Re: Why Europe is so Contrary

From: Grant Callaghan (
Date: Thu 28 Nov 2002 - 00:51:35 GMT

  • Next message: Wade T.Smith: "Re: Why Europe is so Contrary"

    >Date: Wed, 27 Nov 2002 21:43:55 +0100
    >----- Original Message -----
    >From: "Scott Chase" <>
    > > Kenneth might not realize that we're supposed to have a separation of
    > > and state over here. The religious right may not like that idea very
    > > but so be it. I have my own agnostic reservations about "one nation
    > > God" or "in God we trust", but don't lose any sleep over it. If Pat
    > > Robertson or any of his ilk ever becomes president, that's when I start
    > > worrying.
    >Scott, Jon,
    >My point along was, has been, is and will be that underneath the US, and
    >I suspect in an equal sense underneath Europe a religious bias is running
    >free. But IMO, the one underneath the US is stronger, more active so to
    >speak. Memetic like, the foreign policy of the US is IMO based within
    >that religious thought.
    > I just want to see which kind of memeset is running underneath the US
    >and how and in what way that opposites the set of Europe and thus how
    >and why Europe is so contrary.
    >It may be that there is a supposed separation of church and politics in the
    >US, and again I suspect in an equal sense in Europe ( although that prooves
    >in many cases not to be), but I think, call it a gut feeling, that religion
    >the American constitution is intertwined in such ways that the tokens of
    >belief always are counted in_ the one can 't get around without the other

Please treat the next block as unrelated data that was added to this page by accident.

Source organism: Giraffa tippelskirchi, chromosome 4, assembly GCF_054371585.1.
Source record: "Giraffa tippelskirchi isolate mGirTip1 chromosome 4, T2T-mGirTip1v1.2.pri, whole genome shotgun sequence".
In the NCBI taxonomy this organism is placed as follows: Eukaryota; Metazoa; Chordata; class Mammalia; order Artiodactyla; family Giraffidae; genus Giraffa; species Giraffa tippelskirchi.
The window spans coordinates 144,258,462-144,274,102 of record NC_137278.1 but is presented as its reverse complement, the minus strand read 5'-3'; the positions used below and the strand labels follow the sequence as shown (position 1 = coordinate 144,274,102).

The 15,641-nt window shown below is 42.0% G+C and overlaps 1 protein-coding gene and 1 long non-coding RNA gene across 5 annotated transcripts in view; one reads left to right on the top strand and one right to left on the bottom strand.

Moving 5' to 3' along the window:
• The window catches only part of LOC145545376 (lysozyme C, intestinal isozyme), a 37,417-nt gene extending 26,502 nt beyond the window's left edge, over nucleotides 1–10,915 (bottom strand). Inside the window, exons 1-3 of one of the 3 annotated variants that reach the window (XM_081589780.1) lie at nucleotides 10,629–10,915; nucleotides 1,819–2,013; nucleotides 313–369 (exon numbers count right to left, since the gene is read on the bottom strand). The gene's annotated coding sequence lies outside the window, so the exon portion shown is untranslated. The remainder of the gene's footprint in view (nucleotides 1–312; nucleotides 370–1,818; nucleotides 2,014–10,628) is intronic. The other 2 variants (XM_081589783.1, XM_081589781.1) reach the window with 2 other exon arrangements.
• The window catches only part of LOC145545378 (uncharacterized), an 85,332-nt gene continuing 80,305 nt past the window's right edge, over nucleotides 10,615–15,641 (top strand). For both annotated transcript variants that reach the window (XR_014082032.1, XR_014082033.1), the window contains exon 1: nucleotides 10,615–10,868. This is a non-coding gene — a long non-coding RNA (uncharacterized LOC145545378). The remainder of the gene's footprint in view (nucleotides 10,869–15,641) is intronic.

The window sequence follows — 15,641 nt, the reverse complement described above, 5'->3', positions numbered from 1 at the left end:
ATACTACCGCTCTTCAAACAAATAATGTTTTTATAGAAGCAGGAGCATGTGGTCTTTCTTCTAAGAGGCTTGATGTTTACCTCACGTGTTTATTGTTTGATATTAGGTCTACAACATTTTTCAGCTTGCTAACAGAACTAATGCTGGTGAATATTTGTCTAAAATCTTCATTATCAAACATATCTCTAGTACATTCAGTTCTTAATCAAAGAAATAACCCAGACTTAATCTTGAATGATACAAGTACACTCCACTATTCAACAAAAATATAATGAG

>so the speak, where IMO, in Europe such things are gone.
    >In cases of abortion of euthanisia still religion plays its markers but
    >came finally through.
    >There is a sense of ' belief' call it religion if you like in the US, call
    >selfesteem, that ain 't be found in Europe.
    >And IMO, and that is what I tried to explain to Joe, is the difference
    >in approach and why we, Europe is so contrary.
    >There is a difference of ' belief ', and still IMO that belief is biased
    >on a real religious ground.
    >IIRC, the US, as the plural, was it William James ?, correct me if I am
    >wrong, is biased on Lamarckism for its politics or something, have to
    >check it.....
    >And Lamarckism stands for " creation ", and if this might be true, IMO,
    >the foreign polticy of the US is prejudiced.....
    I'd say the greatest biasing factor for Europe is the number of different culutures and languages that influence policy making and world view. The various European cultures have been fighting and dominating each other for milliniums now. Most of the protestant church groups sprang up in opposition to Catholicism in Europe first and than spread to parts of the U.S. The U.S. assimilated these various groups relatively peacefully while Europe fought over them and hundreds of thousands of people died over them. Our religious debates were downright gentlemanly by comparison.